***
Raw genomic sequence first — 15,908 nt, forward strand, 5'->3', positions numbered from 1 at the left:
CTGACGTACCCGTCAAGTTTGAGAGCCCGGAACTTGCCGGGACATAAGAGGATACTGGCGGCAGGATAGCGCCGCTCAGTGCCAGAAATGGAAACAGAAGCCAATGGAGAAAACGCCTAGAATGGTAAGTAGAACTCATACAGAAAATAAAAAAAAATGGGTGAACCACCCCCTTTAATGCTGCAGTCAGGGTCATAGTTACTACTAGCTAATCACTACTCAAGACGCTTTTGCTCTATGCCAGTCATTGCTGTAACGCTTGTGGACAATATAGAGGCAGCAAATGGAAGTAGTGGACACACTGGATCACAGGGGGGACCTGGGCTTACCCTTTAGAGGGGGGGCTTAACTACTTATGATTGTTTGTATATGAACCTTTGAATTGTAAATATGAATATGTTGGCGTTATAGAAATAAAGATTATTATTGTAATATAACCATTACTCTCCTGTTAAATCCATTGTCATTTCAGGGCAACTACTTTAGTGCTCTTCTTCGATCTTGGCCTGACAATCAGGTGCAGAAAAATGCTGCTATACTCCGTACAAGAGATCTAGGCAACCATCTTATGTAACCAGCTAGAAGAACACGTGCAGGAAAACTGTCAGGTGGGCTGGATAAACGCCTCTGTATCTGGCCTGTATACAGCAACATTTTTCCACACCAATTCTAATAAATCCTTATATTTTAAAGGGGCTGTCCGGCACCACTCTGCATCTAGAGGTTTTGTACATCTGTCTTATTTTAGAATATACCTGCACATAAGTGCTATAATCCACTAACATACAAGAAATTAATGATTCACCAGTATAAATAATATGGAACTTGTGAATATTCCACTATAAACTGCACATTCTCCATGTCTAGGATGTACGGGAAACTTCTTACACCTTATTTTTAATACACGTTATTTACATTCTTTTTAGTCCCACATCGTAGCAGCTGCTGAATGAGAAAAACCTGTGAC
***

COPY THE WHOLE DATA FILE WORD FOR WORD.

Raw genomic sequence first — 15,908 nt, forward strand, 5'->3', positions numbered from 1 at the left:
CTGACGTACCCGTCAAGTTTGAGAGCCCGGAACTTGCCGGGACATAAGAGGATACTGGCGGCAGGATAGCGCCGCTCAGTGCCAGAAATGGAAACAGAAGCCAATGGAGAAAACGCCTAGAATGGTAAGTAGAACTCATACAGAAAATAAAAAAAAATGGGTGAACCACCCCCTTTAATGCTGCAGTCAGGGTCATAGTTACTACTAGCTAATCACTACTCAAGACGCTTTTGCTCTATGCCAGTCATTGCTGTAACGCTTGTGGACAATATAGAGGCAGCAAATGGAAGTAGTGGACACACTGGATCACAGGGGGGACCTGGGCTTACCCTTTAGAGGGGGGGCTTAACTACTTATGATTGTTTGTATATGAACCTTTGAATTGTAAATATGAATATGTTGGCGTTATAGAAATAAAGATTATTATTGTAATATAACCATTACTCTCCTGTTAAATCCATTGTCATTTCAGGGCAACTACTTTAGTGCTCTTCTTCGATCTTGGCCTGACAATCAGGTGCAGAAAAATGCTGCTATACTCCGTACAAGAGATCTAGGCAACCATCTTATGTAACCAGCTAGAAGAACACGTGCAGGAAAACTGTCAGGTGGGCTGGATAAACGCCTCTGTATCTGGCCTGTATACAGCAACATTTTTCCACACCAATTCTAATAAATCCTTATATTTTAAAGGGGCTGTCCGGCACCACTCTGCATCTAGAGGTTTTGTACATCTGTCTTATTTTAGAATATACCTGCACATAAGTGCTATAATCCACTAACATACAAGAAATTAATGATTCACCAGTATAAATAATATGGAACTTGTGAATATTCCACTATAAACTGCACATTCTCCATGTCTAGGATGTACGGGAAACTTCTTACACCTTATTTTTAATACACGTTATTTACATTCTTTTTAGTCCCACATCGTAGCAGCTGCTGAATGAGAAAAACCTGTGAC